The brunch, I have to say, was slightly spoilt by the fact that the scrambled egg with smoked salmon was rather cold - it was very nice, but would have been nicer had it been hotter!  The coffee, too, was not nearly as nice as Prets, although later when I had another cup it had got nicer (since I no longer had the taste of Pret coffee in my mouth!).  But that was the only disappointment.  There was fresh fruit salad to start with, and various pastries to finish.

We arrived in Durham on time, and there were coaches arranged to drop us nearer the cathedral.  We hadn't been to Durham before, and found it quite a long pull up the hill to get there, but once we were there, it was lovely.  There was a craft market in a marquee, and the entry fee was covered by our train fares, so we went in, and, incidentally, found the perfect Christmas present for my father!  That was the only thing we bought, though.  Then it was time to go into the Cathedral for the "Carols for All" service, which was excellent, although some people complained about the quality of the community choirs who were singing.  Nothing wrong with them, only a little uncertain, not helped by the organist having failed to read his service sheet....  An excellent talk by one of the Canons, and an offer of a free copy of St Luke's Gospel (I declined, on the grounds that after 25 years as a preacher, I really thought I might just be familiar with it!).  We then had a look round the Cathedral (I'm sorry I didn't take photographs, but my phone's battery only just held out as it was, and I knew it wouldn't if I tried), and then it was time to queue for the farmers' Christmas market in the Cloisters, which was lovely.  We didn't buy anything, although I'd have liked some of the cheese, as going home in a hot train.... not a plan!  I also tasted - was it there, or in the craft market? - some non-alcoholic ginger wine, which would have been lovely but was far, far too sweet for my taste!

Anyway, after a long look round, we found some loos, and then wandered back through the Cathedral and out into the main drag, deciding to go the other side past the marquee, which was a mistake as it meant we missed the mulled wine stall!  The main market didn't seem very Christmassy, and I'm not sure whether or not it was meant to be a Christmas market.  There were some Christmas-market type stalls, but not all.  And the indoor market is obviously there all year round.  There was a super wool shop, and I was really rather tempted....  but resisted!

We then decided to wander back towards where the buses would pick us up, as it was getting dark and we were tired, but it was awkward as we knew that if we went into a café we would want something to eat, but we didn't want to eat as we knew we were getting a huge dinner.  Ended up in a pub - a bit early to drink, but half a pint of what proved to be a simply delicious lager for me, and of cider for the Swan Whisperer, and we were able to sit out, although the SW felt a bit cold.  I was toasty warm - had been rather too hot all day!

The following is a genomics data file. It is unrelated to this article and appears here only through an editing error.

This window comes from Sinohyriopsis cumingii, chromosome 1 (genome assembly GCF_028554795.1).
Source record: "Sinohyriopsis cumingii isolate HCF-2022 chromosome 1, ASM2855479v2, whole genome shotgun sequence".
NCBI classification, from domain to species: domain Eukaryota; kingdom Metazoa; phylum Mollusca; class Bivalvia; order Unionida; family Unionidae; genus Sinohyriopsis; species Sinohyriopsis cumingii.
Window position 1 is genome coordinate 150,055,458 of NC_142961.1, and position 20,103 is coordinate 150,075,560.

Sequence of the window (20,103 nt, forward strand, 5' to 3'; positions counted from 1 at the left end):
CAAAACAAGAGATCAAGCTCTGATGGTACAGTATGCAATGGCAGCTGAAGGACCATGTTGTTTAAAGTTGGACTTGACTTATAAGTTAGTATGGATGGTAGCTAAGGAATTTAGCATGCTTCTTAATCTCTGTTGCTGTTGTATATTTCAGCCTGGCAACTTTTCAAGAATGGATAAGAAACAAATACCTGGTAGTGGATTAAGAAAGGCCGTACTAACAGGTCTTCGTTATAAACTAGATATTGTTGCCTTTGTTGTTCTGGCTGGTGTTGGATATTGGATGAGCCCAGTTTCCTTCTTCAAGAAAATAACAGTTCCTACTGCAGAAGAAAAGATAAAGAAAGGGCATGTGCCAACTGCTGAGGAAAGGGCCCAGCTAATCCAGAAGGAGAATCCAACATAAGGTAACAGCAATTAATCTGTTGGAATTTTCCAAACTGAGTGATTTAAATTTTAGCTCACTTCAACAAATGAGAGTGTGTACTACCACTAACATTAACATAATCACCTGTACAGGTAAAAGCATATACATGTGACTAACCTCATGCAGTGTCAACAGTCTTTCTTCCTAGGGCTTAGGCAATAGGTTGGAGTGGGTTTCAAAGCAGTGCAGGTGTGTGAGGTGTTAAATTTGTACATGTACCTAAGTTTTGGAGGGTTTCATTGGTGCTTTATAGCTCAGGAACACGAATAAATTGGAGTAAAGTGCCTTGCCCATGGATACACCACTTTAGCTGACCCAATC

So then we got back on to the coach and had to wait awhile at the station for our train.  The waiting area was all very well, but the automatic doors didn't shut properly, and opened every time a car moved they would open, so the poor Swan Whisperer got very cold indeed, and even I was glad to move and get on the train.

Going home, I got to sit by the window - big deal, as there was nothing to see by then - and we were heading forwards, which I do marginally prefer.  The meal was lovely - first there was a glass of champagne and nibbles, and then the starter, which was a trio of fish.  I chose not to have that, as really it didn't sound very nice, so I got offered, and accepted, ham hock terrine, which was lovely.  Then there was celeriac soup, but I declined that, too, and, having tasted the Swan Whisperer's, was rather glad I had as it didn't taste of anything much at all except a vague hint of cooked celery.  The main course was a 3-bird roast with a bit of partridge on the top (I wouldn't have known that was what it was, to be honest!), brussels sprout purée, red cabbage, roast parsnip and fondant potato.  It was very good, but I was so sleepy by then (I had fallen asleep between courses) that I didn't enjoy it as much as I would have done had I been wide awake.  Then there was a cheeseboard, and then pudding - an individual Christmas pudding with brandy custard, which was OK, but not the nicest (I gave half of mine to the SW), but also a bit of chocolate mousse cake, which was lush, and a scoop of cherry sorbet, ditto!  Then tea or coffee, if you wanted it, which I didn't, and a mince pie (I gave mine to the SW).  Our fare apparently included £24 worth of drinks, so we each ordered a glass of wine - red for him, rosé for me - some fizzy water and a fruit drink for him.  This was possibly a mistake, as we then didn't have a bill at the end, and those who did were taking the opportunity to tip the stewards quite heavily. 

By the time all this had happened, we were nearly at King's Cross, and after a lovely day, I was very tired indeed!  We were home just before 10:45 pm, after a lovely and memorable day!